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Women sci-fi writers? 
19th-Apr-2006 08:41 am
Has anyone read anything by Kit Reed, Maureen McHugh, and/or Phyllis Gotlieb? Their names have popped up here and there, and I'm wondering if anyone thinks they're worth the time.

I'm in an inquiring frame of mind today. (^^;
19th-Apr-2006 01:06 pm (UTC)
I've read a couple of short stories by McHugh. I thought they were very poor stuff. On the other hand people whose opinions I respect seem to like her. Maybe she just can't write short stories.
19th-Apr-2006 01:12 pm (UTC)
For some strange reason I like very few women sci-fi writers. I like lots of women fantasy writers, and lots of women horror writers. And lots of female crime writers, and plenty of female non-genre writers.
19th-Apr-2006 01:16 pm (UTC)
I've read Nekropolis from Maureen McHugh, but I don't remember it very wellI wasn't disappointed, which is something at least.
19th-Apr-2006 01:57 pm (UTC)
There's some punctuation and spaces missing in that there post...>.<;;
19th-Apr-2006 01:59 pm (UTC)
Worry not. I would've figured it out. ^_~
19th-Apr-2006 01:30 pm (UTC)
If you want to get crazy read Yukio Mishima. He was going to recive a nobel prize but Sholohov was better. Try it.
19th-Apr-2006 01:53 pm (UTC)
Err...what does Mishima Yukio have to do with women sci-fi writers?

But, yeah, I've read a few of his novels already. Thanks for the suggestion! ^_^
19th-Apr-2006 01:52 pm (UTC)
China Mountain Zhang by McHugh was brilliant...
21st-Apr-2006 07:26 pm (UTC)
Maureen McHugh's China Mountain Zhang is about a gay part-Hispanic part-Chinese American in a socially repressive Chinese-dominated US; it's great at world-building, great at ordinary life, and great at characterization, but has multiple first-person narrators who all sound the same. I think it's a very engaging same and love the book, but it may or may not distress you. There's also no real plot, but pretty much no one I know who's read the book cares.

Nekropolis is shorter, tighter, and much grimmer, about a poor girl and a bio-engineered boy who's been constructed to be the perfect lover; it is compelling, smart about various kinds of slaveries and the impacts psychological and social, and very depressing.

Half the Day Is Night is generally accounted sophomore slump. Most people think highly of Mission Child but I find it almost unreadable.

Kit Reed comes out the 60s New Wave movement which combined sf subject matter with experimental and modernist writing techniques; her particular subject matter tends to be feminist. I am allergic to something in her style and can't offer you a reasonable opinion on it.

Phyllis Gotlieb can be variable, but her best work is poetic, precise, and moving. I like the short stories in Blue Apes and the novel Flesh & Gold (but not its sequel Mindworlds; the first book stands alone). Flesh & Gold has lovely alien aliens and convincingly good people in the human characters.
21st-Apr-2006 08:44 pm (UTC)
Have you read Phyllis Gotlieb's Violent Stars? B&N says that it, along with Flesh & Gold and Mindworlds is a trilogy.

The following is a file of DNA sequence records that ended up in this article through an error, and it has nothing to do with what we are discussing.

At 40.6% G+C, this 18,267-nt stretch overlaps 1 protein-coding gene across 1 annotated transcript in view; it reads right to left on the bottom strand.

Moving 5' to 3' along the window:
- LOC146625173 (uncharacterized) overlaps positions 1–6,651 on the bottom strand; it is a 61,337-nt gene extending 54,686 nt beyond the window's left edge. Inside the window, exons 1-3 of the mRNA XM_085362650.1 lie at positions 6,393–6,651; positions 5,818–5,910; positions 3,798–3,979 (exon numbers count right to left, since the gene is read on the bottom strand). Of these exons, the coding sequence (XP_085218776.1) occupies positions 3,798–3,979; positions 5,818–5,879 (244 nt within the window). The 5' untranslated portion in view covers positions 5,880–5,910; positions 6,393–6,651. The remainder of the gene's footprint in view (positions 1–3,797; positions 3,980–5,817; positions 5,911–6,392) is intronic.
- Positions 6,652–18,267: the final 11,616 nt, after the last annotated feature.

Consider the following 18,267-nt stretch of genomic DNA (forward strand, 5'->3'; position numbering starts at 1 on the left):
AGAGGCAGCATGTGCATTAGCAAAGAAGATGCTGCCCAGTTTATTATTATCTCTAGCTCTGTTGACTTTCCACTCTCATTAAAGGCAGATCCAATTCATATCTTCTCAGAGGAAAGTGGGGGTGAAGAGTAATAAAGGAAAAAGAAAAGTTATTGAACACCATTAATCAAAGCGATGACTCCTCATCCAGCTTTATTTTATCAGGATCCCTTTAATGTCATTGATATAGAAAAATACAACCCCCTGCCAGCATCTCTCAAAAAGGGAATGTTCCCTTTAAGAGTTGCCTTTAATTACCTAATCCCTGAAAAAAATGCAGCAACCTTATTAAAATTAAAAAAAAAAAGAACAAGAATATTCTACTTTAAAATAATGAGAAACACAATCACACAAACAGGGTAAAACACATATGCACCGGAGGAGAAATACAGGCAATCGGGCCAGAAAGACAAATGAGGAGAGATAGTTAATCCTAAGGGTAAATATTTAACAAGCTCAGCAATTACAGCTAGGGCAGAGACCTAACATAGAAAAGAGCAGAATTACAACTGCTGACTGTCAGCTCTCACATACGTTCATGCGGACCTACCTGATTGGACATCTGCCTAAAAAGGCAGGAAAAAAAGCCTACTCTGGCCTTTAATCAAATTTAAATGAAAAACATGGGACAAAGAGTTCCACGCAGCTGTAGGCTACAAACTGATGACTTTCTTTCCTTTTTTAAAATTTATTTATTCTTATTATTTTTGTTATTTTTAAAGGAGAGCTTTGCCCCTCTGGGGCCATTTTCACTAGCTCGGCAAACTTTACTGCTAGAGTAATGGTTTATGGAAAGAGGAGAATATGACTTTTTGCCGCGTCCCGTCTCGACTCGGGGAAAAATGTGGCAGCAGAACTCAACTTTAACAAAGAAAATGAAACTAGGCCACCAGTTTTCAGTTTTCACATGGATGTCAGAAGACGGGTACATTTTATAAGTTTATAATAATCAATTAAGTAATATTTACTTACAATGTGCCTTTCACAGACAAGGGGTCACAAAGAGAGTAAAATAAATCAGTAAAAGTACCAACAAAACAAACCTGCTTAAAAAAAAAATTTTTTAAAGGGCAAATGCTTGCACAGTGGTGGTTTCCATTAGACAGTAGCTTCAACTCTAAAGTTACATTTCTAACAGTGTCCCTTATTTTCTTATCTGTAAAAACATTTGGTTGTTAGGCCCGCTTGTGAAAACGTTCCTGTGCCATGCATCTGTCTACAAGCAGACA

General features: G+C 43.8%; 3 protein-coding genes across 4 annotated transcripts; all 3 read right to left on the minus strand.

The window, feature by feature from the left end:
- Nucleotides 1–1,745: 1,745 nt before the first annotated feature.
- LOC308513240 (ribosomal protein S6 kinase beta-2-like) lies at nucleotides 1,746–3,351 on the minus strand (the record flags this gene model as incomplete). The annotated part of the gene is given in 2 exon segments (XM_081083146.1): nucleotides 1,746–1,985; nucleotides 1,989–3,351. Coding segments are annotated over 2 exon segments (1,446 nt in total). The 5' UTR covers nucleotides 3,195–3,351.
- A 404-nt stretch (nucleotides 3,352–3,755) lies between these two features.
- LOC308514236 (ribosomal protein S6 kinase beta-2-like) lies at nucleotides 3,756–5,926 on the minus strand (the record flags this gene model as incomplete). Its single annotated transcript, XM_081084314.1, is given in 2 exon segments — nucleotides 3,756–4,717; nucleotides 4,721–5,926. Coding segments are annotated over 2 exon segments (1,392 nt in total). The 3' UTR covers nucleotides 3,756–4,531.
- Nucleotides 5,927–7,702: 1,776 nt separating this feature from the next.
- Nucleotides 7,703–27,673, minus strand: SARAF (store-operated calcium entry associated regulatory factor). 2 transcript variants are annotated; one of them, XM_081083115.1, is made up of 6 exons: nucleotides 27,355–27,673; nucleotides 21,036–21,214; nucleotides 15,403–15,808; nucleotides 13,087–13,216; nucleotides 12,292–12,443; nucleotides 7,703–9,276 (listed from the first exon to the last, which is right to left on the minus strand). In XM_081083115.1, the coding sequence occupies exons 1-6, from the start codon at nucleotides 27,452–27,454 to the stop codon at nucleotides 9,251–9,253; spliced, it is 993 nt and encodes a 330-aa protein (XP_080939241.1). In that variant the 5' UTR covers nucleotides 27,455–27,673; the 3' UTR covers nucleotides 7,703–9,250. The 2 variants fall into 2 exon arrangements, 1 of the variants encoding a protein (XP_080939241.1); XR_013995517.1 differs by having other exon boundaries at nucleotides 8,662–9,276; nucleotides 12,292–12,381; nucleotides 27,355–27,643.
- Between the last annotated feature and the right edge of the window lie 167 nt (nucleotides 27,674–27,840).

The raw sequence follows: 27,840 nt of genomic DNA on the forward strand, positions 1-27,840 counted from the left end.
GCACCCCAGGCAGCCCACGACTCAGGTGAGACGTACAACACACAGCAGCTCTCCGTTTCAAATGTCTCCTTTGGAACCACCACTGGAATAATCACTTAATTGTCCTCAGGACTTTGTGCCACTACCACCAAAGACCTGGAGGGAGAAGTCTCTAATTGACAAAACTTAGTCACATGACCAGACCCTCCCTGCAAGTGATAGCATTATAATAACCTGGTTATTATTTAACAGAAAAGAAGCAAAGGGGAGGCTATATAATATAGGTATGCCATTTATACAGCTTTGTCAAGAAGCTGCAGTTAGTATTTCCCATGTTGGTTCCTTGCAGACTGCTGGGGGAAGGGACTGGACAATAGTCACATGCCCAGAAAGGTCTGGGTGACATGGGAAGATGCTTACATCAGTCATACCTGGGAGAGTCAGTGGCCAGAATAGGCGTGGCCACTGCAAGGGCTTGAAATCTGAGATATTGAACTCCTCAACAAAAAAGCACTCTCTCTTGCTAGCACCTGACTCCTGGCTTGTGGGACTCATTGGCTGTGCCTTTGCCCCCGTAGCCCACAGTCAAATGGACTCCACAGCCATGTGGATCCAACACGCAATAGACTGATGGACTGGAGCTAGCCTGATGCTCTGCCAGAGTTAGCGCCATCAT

Anyway, thanks very much for all of the information!
21st-Apr-2006 08:55 pm (UTC)
No, I haven't read it yet. Flesh & Gold and Mindworlds do link up, but they do both also work as standalones, so I haven't been in a great hurry. Oh, and I also read Heart of Red Iron and O Master Caliban, but long enough ago that I remember nothing about them but a vague impression of goodness.

I'm not sure I have a good enough sense of your tastes, despite all the book reviews, but if you're looking for good sf with queer characters, I'd also recommend The Fortunate Fall by Raphael Carter (really gorgoeous writing, a mostly good thriller plot with some stumbles at the end, an interesting take on post-cyberpunk worldbuilding); Geoff Ryman, most notably The Child Garden (Lust didn't entirely work for me, and 253 *really* didn't work for me; but Ryman does something different with each novel, which is one reason I think he's worth following); Nicola Griffith - I tend to like her work rather than love it, but I'm in a minority on this; her partner Kelley Eskeridge's novel Solitaire is also an interesting attempt at near-future sf based in Asia rather than the usual sf settings.
21st-Apr-2006 10:16 pm (UTC)
I thought Geoff Ryman's Was was one of the best novels that I've read in a long time and liked Lust far more for its humorous use of famous personalities than for it's sci-fi. (Ryman seems way more interested in people than in world-building, which definitely hurt him in the fantasy department, at least.)

Other than that, my tastes in reading ARE pretty spread out, though in general I prefer writerly skill/technique and thematic unity more than plot or innovative effort. I'm most partial to so-called "literary fiction," but as far as genres go, I'm inclined toward sci-fi/fantasy and minority lit (especially black and queer lit...generally NOT a fan of Asian-American lit, though). I've also read a TON of Japanese and Korean manga, way more than I've admitted in public in a long time.
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